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Land, food security and social justice

In 1888, my great-grandfather Sandy Odom was forced to leave his farm in Marion, Ark., by an armed white mob. You may ask what this has to do with the current “good food” revolution. My answer? Plenty! One of the root causes of food insecurity throughout the world is dispossessing people of their lands and thus their ability to feed and otherwise provide for themselves. The story of my great-grandfather is ...

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Tell me a story: Exercising the power to choose

The last Environmental Justice principle, No. 17, states, “Environmental Justice requires that we, as individuals, make personal and consumer choices to consume as little of Mother Earth’s resources and to produce as little waste as possible; and make the conscious decision to challenge and re-prioritize our lifestyles to ensure the health of the natural world for present and future generations.” ...

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Detroit Food 2013: What’s on your plate?

The Detroit Food Policy Council is concerned about all aspects of food. We want to ensure people have access to enough healthy food for proper nutrition that sustains their minds, bodies and spirits. We are also concerned about the conditions of our grocery stores, restaurants and other places in our community where people buy food. ...

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Born female, still evolving

As we approach March 8 and Women’s International Day, I’ve been thinking about how my understanding of feminism has evolved over the years. I was born female to Chinese immigrant parents above my father’s Chinese American restaurant in Providence, R.I. My mother did not know how to read or write because there were no schools for females in her little Chinese village. When I cried, the Chinese waiters used t ...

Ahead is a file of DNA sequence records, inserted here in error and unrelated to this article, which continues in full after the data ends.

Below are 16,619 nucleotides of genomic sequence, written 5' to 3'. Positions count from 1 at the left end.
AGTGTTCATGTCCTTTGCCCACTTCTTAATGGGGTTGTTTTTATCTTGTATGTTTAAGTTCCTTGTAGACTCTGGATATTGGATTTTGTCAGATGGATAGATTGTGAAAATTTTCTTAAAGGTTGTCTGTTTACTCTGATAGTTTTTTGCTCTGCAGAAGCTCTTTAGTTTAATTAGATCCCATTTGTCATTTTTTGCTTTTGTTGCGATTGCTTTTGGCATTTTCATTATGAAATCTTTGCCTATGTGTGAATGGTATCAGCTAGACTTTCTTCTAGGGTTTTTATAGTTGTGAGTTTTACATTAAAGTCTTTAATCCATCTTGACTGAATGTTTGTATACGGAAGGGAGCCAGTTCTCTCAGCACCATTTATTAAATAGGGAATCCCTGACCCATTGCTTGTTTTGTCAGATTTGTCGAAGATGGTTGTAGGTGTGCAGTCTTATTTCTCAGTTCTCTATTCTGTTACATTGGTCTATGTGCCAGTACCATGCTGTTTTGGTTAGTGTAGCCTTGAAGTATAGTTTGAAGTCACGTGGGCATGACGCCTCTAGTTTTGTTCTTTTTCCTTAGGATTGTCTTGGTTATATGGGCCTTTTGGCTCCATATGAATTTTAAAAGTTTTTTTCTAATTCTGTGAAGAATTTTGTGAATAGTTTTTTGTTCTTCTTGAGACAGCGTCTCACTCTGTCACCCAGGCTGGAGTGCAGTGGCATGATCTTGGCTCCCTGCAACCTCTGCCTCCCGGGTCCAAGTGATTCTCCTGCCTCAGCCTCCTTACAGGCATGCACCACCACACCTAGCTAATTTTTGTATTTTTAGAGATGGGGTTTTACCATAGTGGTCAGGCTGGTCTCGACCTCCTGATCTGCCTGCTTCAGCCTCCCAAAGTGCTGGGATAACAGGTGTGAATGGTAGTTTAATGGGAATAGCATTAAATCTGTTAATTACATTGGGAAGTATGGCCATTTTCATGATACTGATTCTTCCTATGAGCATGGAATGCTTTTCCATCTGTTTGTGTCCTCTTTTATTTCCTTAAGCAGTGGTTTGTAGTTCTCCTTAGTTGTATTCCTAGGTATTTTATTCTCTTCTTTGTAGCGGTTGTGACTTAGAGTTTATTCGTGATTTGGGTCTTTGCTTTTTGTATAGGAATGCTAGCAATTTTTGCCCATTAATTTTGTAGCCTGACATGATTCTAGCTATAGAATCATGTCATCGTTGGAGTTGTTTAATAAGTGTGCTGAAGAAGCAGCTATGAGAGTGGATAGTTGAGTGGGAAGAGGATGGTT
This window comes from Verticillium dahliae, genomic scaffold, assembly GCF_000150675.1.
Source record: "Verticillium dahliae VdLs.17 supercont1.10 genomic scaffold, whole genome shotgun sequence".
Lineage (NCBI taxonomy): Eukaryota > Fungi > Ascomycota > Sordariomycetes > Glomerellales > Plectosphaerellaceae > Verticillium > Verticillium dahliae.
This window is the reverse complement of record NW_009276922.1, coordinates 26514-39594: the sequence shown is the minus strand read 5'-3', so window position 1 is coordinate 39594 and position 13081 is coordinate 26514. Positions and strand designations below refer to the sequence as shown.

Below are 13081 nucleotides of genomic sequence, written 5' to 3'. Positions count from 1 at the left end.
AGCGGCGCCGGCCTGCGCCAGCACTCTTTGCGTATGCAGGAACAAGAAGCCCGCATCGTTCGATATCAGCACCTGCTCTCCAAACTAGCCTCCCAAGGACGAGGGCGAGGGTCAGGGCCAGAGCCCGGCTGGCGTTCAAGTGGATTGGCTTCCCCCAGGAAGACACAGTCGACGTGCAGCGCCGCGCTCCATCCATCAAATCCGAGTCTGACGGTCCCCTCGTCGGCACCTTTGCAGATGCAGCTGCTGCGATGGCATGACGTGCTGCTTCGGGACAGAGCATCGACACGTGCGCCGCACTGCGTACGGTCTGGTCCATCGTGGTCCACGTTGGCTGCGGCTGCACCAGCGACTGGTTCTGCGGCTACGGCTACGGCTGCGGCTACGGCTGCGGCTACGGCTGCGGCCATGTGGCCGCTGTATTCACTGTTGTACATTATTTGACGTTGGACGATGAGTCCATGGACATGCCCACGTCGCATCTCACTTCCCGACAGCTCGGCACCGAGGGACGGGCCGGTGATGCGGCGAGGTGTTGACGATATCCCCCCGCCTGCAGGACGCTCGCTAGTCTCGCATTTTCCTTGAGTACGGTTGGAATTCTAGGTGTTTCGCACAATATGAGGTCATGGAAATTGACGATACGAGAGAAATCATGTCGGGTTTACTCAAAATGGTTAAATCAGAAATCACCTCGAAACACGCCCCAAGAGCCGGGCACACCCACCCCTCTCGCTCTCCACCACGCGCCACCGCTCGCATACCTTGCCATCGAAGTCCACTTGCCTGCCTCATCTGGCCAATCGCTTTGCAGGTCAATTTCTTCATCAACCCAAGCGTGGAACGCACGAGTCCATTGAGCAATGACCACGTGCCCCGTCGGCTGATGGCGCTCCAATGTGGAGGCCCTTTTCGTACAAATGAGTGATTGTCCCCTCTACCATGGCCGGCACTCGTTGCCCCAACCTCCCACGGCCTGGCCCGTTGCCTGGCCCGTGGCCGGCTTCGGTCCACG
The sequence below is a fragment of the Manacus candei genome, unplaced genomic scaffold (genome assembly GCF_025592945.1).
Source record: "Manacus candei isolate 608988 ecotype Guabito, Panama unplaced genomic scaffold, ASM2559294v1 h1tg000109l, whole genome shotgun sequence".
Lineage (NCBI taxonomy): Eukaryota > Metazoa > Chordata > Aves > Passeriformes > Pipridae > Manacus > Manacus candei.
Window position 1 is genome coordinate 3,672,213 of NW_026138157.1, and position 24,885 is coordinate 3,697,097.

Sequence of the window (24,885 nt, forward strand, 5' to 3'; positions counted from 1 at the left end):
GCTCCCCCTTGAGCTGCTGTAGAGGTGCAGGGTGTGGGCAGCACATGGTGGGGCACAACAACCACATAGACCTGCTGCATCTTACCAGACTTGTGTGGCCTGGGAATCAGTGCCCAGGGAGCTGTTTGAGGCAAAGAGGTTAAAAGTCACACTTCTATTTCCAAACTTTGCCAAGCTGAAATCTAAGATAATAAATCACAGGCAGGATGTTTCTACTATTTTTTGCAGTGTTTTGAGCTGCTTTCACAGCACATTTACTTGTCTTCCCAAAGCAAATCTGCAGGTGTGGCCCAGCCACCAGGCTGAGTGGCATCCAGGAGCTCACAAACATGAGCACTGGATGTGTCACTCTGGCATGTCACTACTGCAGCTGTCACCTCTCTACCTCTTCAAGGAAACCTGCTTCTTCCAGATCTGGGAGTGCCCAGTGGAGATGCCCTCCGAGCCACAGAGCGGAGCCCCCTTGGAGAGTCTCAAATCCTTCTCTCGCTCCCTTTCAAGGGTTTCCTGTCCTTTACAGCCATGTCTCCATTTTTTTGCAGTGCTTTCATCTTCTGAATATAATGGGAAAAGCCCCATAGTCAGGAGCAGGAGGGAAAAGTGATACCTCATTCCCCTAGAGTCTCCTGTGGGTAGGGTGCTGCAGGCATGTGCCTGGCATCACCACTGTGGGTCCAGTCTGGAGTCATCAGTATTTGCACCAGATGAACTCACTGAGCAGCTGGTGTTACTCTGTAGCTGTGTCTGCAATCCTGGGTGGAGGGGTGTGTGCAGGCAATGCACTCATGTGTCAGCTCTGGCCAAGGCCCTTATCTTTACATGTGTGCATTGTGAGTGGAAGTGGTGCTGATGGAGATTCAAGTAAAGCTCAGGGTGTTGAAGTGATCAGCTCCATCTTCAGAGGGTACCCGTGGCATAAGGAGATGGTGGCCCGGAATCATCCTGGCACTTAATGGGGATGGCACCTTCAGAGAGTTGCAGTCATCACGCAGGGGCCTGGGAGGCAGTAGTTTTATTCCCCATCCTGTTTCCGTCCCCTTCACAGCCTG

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Keeping community in urban agriculture

There has been a lot of discussion around large-scale urban agriculture in a city that is world renown for the re-emergence of community based agricultural projects. It is my hope that the influx of organizations and corporations in the transition in the city will not be a hindrance to the sustainability of long-standing community gardening projects. The projects have helped feed many people around the city ...

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Rosa Parks and the visionary organizers of Montgomery, Ala.

Rosa Parks, “the first lady of civil rights” and “the mother of the freedom movement,” was born Rosa Louise McCauley 100 years ago on Feb. 4, 1913. Her Centennial was celebrated last week at many events, including the unveiling of a special stamp issued by the U.S. Postal Service. Most celebrations focused on Rosa’s courage, saying little or nothing about the Montgomery women whose visionary organizing of t ...

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MLK Day in John Deere Country

I flew to Iowa to speak at Grinnell College on MLK Day. The weather was several degrees below freezing but the reception was warm. I was scheduled to speak Monday at 4:15 pm. At 4 o’clock, people from the community began streaming into the chapel-like auditorium: mostly white women, their eyes shining with anticipation. ...

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A chef’s midlife crisis

In the Bible, Joel 2:28 states, “And afterward, I will pour out my Spirit on all people. Your sons and daughters will prophesy, your old men will dream dreams, your young men will see visions.” With that said, I must be in the throes of a midlife crisis, because I am dreaming of and envisioning a strong and vibrant food system. ...

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The media creation of consumer activism

It’s been a long trip, but after months of writing and reflecting about what environmental justice principles have to do with food and digital justice, the Justice Communicators have finally reached the last environmental justice principle. Principle 17 states, “Environmental Justice requires that we, as individuals, make personal and consumer choices to consume as little of Mother Earth’s resources and to ...

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